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K Vintners Viognier 2011

Viognier from Columbia Valley, Washington
  • RP90
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Winemaker Notes

Single vineyard, 100% Viognier - this beautiful wine was fermented in neutral French burgundy barrels. Suave and focused - think spice, asian pear, with a hint of wysteria blossoms. A long deep vein of crushed minerals take it all the way to an excellent, long finish. This is why you should be drinking Viognier!

Critical Acclaim

RP 90
The Wine Advocate

Sourced from a portion of Den Hoed's Wallula vineyards high in caliche and hence active lime, K Vintners' 2011 Viognier was fermented in older barrique. Grapefruit, white peach and acacia in the nose persist on a palate luscious and subtly oily yet as brightly citric as virtually any wine from this grape that I can recall – for an effect as if it had been blended with Riesling. Cress, grapefruit peel, crushed stone and salt enhance the invigoration and saliva-inducement of a long and refreshing, if faintly bitter, finish. This won't only be a delight to drink over the next couple of years, I suspect it will be worth following for longer than that too, and may well achieve a seductive patina.

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K Vintners

K Vintners

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K Vintners, , Washington
K Vintners
Located at the base of the Blue Mountains in Walla Walla Washington, K Vintners opened its doors to the public on December 3rd, 2001. The property at 820 Mill Creek Road where the winery sits was homesteaded in 1853 with the adjacent farmhouse built in 1872. The winery grounds with Titus Creek flowing through the lawn and the old pioneer planted trees, is a little slice of heartland Americana.

The Winemaker: He loves to drink wine! Charles Smith, proprietor and winemaker, comes to Walla Walla after 11 years in Scandanavia. Originally from northern California, he has been involved with wine personally and professionally his whole life. And did we forget to mention... he loves to drink wine!

The Vineyards: K Vintners is producing wines from 2 distinctive viticultural zones: Wahluke Slope and Walla Walla Valley. Each of these areas are unique and awesome for Syrah and the Field Blends produced.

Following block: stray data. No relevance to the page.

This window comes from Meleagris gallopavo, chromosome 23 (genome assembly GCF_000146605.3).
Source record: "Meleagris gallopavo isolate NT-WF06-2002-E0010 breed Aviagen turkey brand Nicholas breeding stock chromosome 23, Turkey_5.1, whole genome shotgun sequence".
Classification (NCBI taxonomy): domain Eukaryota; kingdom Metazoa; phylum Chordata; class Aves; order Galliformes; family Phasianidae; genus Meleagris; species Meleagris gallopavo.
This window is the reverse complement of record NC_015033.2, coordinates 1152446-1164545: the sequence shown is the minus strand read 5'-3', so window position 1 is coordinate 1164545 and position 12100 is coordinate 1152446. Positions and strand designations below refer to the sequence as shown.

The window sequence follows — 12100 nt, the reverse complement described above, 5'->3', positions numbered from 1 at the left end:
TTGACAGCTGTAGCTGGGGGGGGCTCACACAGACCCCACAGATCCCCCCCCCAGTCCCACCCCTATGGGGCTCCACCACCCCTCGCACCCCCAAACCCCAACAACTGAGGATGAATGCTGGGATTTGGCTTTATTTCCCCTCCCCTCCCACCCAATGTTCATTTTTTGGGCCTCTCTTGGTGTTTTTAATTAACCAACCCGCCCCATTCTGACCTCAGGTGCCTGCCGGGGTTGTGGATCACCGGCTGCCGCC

In April '02 two seperate blocks of vineyards were planted to Syrah adjacent to the winery in the rocky dry creek beds that run through K Vintners property.

Named “Oenotria” by the ancient Greeks for its abundance of grapevines...

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Named “Oenotria” by the ancient Greeks for its abundance of grapevines, Italy has always had a culture that is virtually inextricable from wine. Wine grapes are grown just about everywhere throughout the country—a long and narrow boot-shaped peninsula extending into the Mediterranean and Adriatic Seas. The defining geographical feature of the country is the Apennine Mountain range, extending from Liguria in the north to Calabria in the south. The island of Sicily nearly grazes the toe of Italy’s boot, while Sardinia lies to the country’s west. Climate varies significantly throughout the country, with temperature being somewhat more dependent on elevation than latitude, though it is safe to generalize that the south is warmer. Much of the highest quality viticulture takes place on gently rolling, picturesque hillsides.

Italy boasts more indigenous varieties than any other country—between 500 and 800, depending on whom you ask—and most wine production relies upon these native grapes. In some regions, international varieties have worked their way in, but their use is declining in popularity, especially as younger growers begun to take interest in rediscovering forgotten local specialties. Sangiovese is the most widely planted variety in the country, reaching its greatest potential in parts of Tuscany. Nebbiolo is the prized grape of Piedmont in the northwest, producing singular and age-worthy wines at its best. Other important varieties include Montepulciano, Trebbiano, Barbera, Nero d’Avola, and of course, Pinot Grigio.

Pinot Gris/Grigio

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One grape variety with two very distinct personas...

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One grape variety with two very distinct personas, Pinot Gris in France is rich, round, and aromatic, while Pinot Grigio in Italy is simple, crisp, and refreshing. In Italy, Pinot Grigio is grown in the mountainous regions of Trentino, Friuli, and Alto Adige in the northeast. In France it reaches its apex in Alsace. Pinots both “Gris” and “Grigio” are produced successfully in Oregon's Willamette Valley as well as parts of California, and are widely planted throughout central and eastern Europe.

In the Glass

Pinot Gris is naturally low in acidity, so full ripeness is necessary to achieve and showcase its signature flavors and aromas of stone fruit, citrus, honeysuckle, pear, and almond skin. Alsatian styles are aromatic, richly textured and often relatively high in alcohol. As Pinot Grigio in Italy, the style is much more subdued, light, simple, and easy to drink.

Perfect Pairings

Alsace is renowned for its potent food–pork, foie gras, and charcuterie. With its viscous nature, Pinot Gris fits in harmoniously with these heavy hitters. Pinot Grigio, on the other hand, with its lean, crisp, citrusy freshness, works better with simple salads, a wide range of seafood, and subtle chicken dishes.

Sommelier Secret

Outside of France and Italy, the decision by the producer whether to label as “Gris” or “Grigio” serves as a strong indicator as to the style of wine in the bottle—the former will typically be a richer, more serious rendition while the latter will be bright, fresh, and fun.

SKRCVI035_2011 Item# 120667

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